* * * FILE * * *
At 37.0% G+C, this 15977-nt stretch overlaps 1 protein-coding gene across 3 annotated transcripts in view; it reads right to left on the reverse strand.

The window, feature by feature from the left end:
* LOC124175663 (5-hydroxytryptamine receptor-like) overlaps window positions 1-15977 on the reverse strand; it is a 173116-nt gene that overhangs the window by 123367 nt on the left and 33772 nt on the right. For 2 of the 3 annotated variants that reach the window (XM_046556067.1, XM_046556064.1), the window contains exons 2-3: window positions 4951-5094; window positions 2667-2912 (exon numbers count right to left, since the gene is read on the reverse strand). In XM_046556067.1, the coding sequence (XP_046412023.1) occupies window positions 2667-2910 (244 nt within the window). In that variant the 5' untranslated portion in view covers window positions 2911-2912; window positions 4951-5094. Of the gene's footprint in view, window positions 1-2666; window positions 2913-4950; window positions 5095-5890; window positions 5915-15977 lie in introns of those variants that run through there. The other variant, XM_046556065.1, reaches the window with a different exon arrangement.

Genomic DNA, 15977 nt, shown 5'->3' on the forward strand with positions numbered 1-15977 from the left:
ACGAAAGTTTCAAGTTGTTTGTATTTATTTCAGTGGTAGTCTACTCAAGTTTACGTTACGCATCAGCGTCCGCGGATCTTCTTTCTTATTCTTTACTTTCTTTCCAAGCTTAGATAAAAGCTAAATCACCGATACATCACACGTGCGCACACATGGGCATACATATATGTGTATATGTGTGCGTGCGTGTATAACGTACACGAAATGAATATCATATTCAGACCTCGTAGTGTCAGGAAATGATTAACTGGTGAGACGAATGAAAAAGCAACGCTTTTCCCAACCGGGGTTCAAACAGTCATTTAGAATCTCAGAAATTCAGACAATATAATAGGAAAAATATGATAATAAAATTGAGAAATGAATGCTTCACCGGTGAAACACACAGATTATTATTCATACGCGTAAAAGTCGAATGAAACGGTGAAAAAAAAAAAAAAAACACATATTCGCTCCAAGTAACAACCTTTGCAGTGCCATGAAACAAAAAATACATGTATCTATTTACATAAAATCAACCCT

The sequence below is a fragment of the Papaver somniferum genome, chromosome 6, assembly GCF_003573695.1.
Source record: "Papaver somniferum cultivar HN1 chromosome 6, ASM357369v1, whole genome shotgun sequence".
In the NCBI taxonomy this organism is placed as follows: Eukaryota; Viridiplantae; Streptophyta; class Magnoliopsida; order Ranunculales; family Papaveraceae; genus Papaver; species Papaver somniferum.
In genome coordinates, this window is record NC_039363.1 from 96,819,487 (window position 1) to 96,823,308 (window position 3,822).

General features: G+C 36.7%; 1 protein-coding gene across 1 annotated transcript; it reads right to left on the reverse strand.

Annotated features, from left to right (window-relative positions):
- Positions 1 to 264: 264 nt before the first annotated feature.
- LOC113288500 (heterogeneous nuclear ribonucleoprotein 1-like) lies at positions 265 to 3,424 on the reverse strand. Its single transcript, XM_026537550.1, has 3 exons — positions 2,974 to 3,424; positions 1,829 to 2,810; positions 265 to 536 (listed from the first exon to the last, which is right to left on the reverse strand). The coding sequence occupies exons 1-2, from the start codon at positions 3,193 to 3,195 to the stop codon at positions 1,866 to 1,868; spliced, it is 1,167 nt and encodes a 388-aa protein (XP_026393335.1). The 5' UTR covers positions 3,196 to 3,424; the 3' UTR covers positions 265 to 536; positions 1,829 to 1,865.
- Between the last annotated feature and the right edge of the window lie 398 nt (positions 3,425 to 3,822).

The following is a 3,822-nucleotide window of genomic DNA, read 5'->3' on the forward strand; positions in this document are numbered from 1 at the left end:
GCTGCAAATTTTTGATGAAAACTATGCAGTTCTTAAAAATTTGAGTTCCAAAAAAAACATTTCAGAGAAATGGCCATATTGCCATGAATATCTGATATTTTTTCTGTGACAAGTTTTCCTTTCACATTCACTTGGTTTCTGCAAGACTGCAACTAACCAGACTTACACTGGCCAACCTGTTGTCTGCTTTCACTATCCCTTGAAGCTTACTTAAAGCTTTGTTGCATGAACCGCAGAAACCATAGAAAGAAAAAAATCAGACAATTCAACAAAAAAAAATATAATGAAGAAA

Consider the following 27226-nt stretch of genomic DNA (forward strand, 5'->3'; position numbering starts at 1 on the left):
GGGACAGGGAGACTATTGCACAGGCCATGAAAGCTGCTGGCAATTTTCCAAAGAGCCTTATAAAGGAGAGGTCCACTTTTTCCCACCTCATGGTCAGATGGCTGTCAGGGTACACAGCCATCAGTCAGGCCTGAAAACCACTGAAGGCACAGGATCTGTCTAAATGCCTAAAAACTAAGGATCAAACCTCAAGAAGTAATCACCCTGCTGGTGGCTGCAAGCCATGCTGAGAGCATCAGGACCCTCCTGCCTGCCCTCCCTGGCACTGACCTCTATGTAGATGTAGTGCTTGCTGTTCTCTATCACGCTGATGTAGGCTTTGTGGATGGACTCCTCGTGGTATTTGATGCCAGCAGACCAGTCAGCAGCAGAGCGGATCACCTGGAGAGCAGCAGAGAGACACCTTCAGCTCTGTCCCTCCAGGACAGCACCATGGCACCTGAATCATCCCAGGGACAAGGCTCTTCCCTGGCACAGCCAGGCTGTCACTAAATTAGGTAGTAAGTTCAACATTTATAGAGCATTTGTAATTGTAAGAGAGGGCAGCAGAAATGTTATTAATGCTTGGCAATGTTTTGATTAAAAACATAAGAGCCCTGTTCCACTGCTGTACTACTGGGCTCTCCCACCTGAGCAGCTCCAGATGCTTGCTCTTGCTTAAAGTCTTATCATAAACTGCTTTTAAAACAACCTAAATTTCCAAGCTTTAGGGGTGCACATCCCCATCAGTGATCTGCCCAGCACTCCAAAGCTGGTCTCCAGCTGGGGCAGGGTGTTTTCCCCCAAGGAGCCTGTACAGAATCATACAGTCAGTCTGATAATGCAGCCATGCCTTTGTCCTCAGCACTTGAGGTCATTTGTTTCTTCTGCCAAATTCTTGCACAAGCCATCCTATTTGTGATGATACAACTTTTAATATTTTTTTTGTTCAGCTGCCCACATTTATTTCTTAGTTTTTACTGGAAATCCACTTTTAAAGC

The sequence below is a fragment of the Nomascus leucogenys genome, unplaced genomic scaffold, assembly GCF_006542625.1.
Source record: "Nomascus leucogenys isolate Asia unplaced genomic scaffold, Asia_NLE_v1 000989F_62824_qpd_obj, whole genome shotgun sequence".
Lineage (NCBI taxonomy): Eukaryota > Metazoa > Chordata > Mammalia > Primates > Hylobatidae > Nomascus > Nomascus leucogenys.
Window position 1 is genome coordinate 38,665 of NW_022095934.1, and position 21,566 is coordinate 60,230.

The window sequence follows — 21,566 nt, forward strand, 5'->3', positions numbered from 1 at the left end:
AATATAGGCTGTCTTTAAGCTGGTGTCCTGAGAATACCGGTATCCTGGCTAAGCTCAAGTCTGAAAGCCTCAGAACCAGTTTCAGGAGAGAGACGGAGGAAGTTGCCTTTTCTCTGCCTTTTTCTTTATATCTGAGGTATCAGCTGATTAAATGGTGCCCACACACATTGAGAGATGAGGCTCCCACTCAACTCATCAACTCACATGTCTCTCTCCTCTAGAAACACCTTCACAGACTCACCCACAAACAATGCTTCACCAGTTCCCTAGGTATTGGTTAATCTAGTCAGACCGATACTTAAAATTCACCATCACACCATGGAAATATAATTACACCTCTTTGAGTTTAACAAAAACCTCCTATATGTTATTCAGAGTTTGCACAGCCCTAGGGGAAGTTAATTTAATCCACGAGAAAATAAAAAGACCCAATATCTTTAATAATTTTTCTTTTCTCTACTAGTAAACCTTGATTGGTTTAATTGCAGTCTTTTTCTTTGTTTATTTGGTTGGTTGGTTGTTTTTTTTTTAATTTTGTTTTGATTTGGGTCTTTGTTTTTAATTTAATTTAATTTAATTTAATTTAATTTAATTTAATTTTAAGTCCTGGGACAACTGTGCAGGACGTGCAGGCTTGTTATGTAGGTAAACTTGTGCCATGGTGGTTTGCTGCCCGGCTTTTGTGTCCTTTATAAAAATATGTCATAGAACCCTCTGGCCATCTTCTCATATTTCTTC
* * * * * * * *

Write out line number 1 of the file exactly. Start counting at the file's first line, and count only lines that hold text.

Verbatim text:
At 37.0% G+C, this 15977-nt stretch overlaps 1 protein-coding gene across 3 annotated transcripts in view; it reads right to left on the reverse strand.